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DS: xy=1? 1.xyx=x 2.yxy=y

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New post 06 Jul 2004, 23:02
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A
B
C
D
E

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DS: xy=1?

1.xyx=x
2.yxy=y

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New post 07 Jul 2004, 00:03
I want to warn people, D is wrong

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New post 07 Jul 2004, 01:15
will go with E

1 x(xy-1)=0 either x=0 or xy=1
2 y(xy-1)=0 either y=0 or xy=1

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New post 07 Jul 2004, 01:25
My try

a)X Y X = X, in this case, if X is -1 then Y is 1, and if X is 1 then y is 1. Hence, xy can have 2 values .. xy =-1 or xy =1

b) Y X Y=Y, the same as above. Y can be -1, or 1, and x is 1, therefore XY can be -1, or 1.

If x is other -1 and y is 1, then only one statement is satisfied. (Statement - A). And if y is -1 and x is 1, then it satisfies statement B.

Combining both, there is only one value, that is if X is 1, and y is 1 only then both satifies both the statments. If either of them is -1 or if both are -1, we do not satisfy both statements.


Answer is C.
Correct me, if wrong.
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Last edited by carsen on 07 Jul 2004, 04:30, edited 1 time in total.

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New post 07 Jul 2004, 03:40
Will agree with Srijay here, (E) should be it.

(Would like to see how one would refute a common solution to two simultaneous equation, in our case common solution to two equations is xy=1)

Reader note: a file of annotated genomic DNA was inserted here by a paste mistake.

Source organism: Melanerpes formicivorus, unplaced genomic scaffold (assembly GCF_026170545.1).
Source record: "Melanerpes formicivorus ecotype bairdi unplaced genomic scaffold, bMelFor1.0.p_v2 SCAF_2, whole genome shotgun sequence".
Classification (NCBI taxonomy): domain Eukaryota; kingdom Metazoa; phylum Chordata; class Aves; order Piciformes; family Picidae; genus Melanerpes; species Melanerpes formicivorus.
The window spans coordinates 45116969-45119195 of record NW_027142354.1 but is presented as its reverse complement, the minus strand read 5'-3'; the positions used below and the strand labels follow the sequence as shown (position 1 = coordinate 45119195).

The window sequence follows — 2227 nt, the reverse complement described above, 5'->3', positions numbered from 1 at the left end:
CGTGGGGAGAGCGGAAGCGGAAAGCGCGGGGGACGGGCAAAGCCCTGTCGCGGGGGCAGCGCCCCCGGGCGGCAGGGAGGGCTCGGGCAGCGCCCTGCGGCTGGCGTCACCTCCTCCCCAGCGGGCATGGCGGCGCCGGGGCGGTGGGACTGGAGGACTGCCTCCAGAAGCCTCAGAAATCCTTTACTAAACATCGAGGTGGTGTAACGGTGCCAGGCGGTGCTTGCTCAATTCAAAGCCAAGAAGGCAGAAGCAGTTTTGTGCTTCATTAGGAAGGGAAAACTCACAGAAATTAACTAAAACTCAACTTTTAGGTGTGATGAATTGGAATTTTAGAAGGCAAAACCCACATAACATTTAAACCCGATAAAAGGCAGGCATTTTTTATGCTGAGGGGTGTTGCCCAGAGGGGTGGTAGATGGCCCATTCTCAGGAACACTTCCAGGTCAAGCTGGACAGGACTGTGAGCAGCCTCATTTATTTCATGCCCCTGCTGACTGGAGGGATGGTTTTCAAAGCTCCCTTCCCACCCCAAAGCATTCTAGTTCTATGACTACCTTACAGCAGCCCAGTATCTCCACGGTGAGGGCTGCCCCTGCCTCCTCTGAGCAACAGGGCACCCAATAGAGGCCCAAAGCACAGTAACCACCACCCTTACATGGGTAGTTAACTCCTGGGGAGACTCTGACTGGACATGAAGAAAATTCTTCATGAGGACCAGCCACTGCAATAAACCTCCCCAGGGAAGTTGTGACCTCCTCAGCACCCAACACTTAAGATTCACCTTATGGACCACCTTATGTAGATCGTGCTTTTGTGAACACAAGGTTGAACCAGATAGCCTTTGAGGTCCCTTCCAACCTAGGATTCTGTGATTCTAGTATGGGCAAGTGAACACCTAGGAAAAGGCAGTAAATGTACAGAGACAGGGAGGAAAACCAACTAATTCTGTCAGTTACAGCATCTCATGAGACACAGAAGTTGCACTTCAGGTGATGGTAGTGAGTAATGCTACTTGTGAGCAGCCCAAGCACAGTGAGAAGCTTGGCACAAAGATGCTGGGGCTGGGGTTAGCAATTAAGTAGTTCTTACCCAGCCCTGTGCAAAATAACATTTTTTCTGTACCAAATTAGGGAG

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New post 07 Jul 2004, 16:11
[quote="carsen"]My try

a)X Y X = X, in this case, if X is -1 then Y is 1, and if X is 1 then y is 1. Hence, xy can have 2 values .. xy =-1 or xy =1

b) Y X Y=Y, the same as above. Y can be -1, or 1, and x is 1, therefore XY can be -1, or 1.

Answer is C.
Correct me, if wrong.[/quote]

carsen : in part A if x =-1 then y = -1 and not 1
similarly in part B if y =-1 then x = -1 and not 1

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New post 07 Jul 2004, 16:15
MBA,
the only place the common solution (xy = 1 ) failing is when x= y =0
so the answer I think is E

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New post 07 Jul 2004, 17:42
Hi smandalika

I feel that your calculation is wrong.

You have mentioned

in part A if x =-1 then y = -1 and not 1
similarly in part B if y =-1 then x = -1 and not 1


1.xyx=x
2.yxy=y

If we substitute the values as mentioned by you...

If X is -1, then Y=-1, then we get the anser for statement A as -1
Statement 1 = -1 x -1 x -1 = -1 (this violate the original equation)

The same case for Statement 2.
If y=-1, and X=-1, then the final result will be -1 (-1 x -1 x -1 =-1). This again will violate the original statement 2.

Hence, if x is -1, then y has to 1, to satisfy statment 1, and similarly, for statement b, if y is -1, then x has to be 1 to satisfy the original statement 2.

Combing both, only one value can satisfy both equations, that is when, x is 1, and y is 1. Hence the answer is C.

I hope, i have explained better in here. If not, let me know, or perhaps, correct me, if my focus is wrong.
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New post 07 Jul 2004, 18:40
Dude,
You are confusing me even more ....

consider the first eq
XYX = X
if X= -1

(-1)Y(-1) = -1
then Y = -1 and not 1

similarly

consider the second eq
YXY = Y
if Y= -1

(-1)X(-1) = -1
then X = -1 and not 1

what am I missing here????